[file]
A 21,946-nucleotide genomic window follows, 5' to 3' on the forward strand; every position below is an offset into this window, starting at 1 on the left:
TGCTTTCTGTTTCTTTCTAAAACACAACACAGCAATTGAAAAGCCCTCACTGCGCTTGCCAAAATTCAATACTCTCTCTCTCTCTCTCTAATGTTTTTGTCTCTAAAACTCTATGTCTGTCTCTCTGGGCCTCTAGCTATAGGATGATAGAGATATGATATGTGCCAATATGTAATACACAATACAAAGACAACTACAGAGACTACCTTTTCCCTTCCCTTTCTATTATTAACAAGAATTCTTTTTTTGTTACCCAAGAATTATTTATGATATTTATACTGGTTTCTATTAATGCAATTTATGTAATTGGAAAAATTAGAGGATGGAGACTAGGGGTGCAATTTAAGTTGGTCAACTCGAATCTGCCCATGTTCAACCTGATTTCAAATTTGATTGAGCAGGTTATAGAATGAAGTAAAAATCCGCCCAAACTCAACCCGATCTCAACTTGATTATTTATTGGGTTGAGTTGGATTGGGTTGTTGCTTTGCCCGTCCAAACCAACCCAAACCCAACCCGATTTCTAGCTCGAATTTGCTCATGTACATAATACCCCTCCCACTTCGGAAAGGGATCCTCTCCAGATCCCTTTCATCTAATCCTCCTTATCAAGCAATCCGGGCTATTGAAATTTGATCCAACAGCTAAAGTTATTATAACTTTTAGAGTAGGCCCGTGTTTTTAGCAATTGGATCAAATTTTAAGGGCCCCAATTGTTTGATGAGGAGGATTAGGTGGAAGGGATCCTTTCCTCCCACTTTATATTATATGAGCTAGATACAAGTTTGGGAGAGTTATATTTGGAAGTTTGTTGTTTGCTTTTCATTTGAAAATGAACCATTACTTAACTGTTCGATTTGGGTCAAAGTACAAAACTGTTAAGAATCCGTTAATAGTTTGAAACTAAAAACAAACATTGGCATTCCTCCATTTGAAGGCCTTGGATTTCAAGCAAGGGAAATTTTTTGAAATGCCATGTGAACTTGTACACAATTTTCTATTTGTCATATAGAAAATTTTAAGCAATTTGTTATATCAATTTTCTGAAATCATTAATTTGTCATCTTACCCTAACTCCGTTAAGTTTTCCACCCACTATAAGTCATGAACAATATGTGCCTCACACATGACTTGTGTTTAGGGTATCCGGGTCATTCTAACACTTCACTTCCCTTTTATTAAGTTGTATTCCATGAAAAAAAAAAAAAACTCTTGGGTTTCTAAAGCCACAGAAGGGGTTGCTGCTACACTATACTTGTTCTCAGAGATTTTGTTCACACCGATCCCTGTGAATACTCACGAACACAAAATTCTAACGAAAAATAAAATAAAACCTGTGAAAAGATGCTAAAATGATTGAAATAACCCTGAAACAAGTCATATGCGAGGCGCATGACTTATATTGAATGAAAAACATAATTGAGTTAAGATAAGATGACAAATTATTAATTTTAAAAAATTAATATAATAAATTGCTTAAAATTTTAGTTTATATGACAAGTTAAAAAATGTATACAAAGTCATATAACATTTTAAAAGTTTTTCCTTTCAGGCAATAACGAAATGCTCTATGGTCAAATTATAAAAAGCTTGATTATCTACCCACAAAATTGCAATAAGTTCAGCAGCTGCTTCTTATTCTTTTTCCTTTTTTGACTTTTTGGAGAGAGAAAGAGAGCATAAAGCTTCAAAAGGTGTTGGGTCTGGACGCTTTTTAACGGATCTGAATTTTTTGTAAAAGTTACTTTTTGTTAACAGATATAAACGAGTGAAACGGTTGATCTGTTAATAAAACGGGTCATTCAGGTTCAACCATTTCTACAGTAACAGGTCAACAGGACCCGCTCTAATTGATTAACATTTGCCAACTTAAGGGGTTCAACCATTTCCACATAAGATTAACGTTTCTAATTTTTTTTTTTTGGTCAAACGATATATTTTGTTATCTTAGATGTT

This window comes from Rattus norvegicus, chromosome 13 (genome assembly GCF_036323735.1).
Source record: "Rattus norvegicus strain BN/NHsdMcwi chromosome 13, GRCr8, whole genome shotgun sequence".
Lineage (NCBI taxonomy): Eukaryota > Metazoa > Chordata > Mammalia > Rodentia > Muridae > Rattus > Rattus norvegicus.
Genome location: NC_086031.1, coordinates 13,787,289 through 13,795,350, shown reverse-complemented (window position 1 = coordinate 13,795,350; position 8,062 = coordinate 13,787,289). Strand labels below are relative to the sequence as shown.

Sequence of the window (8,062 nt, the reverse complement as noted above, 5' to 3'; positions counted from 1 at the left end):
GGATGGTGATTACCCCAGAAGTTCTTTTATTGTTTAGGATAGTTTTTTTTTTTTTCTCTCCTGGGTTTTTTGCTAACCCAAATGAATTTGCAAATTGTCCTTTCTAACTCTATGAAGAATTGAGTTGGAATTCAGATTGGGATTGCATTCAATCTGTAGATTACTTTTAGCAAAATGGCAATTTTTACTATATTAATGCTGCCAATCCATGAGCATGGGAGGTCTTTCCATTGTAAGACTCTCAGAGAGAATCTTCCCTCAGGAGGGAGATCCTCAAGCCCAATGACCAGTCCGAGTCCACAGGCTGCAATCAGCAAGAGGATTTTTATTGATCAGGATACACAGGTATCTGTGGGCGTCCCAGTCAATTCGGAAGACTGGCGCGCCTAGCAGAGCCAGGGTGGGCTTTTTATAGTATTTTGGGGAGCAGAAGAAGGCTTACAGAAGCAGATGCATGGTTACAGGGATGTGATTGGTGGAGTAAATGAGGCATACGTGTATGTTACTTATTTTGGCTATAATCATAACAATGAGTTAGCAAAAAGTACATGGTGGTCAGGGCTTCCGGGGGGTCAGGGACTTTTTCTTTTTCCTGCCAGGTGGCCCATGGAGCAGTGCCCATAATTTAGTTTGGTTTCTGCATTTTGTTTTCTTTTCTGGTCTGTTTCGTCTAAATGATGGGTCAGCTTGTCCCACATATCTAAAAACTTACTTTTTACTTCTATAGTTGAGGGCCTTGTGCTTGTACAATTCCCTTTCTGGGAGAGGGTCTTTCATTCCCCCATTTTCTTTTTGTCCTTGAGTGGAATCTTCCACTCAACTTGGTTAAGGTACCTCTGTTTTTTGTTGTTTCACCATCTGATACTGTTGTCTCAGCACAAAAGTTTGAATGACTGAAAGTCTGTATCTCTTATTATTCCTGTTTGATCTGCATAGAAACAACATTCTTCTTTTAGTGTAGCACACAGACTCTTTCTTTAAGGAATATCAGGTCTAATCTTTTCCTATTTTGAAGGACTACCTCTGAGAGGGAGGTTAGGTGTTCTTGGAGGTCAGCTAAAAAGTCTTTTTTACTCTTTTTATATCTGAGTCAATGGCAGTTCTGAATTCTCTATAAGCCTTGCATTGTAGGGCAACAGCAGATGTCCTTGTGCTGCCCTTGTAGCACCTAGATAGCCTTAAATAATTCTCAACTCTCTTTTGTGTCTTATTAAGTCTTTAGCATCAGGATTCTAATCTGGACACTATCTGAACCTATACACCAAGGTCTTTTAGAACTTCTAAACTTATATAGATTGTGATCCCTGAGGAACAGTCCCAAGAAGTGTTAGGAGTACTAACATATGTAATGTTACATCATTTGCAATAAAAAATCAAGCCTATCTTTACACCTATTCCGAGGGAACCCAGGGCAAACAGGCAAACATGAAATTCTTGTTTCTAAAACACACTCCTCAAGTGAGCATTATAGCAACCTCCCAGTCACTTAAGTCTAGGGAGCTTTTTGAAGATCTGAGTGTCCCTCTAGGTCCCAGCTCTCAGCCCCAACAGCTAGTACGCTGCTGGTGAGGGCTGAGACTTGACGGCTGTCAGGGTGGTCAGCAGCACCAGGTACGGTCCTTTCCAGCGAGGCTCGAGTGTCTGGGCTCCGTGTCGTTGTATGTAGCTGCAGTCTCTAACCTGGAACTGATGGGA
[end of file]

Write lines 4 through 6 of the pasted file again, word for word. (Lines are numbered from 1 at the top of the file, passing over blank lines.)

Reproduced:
Source record: "Rattus norvegicus strain BN/NHsdMcwi chromosome 13, GRCr8, whole genome shotgun sequence".
Lineage (NCBI taxonomy): Eukaryota > Metazoa > Chordata > Mammalia > Rodentia > Muridae > Rattus > Rattus norvegicus.
Genome location: NC_086031.1, coordinates 13,787,289 through 13,795,350, shown reverse-complemented (window position 1 = coordinate 13,795,350; position 8,062 = coordinate 13,787,289). Strand labels below are relative to the sequence as shown.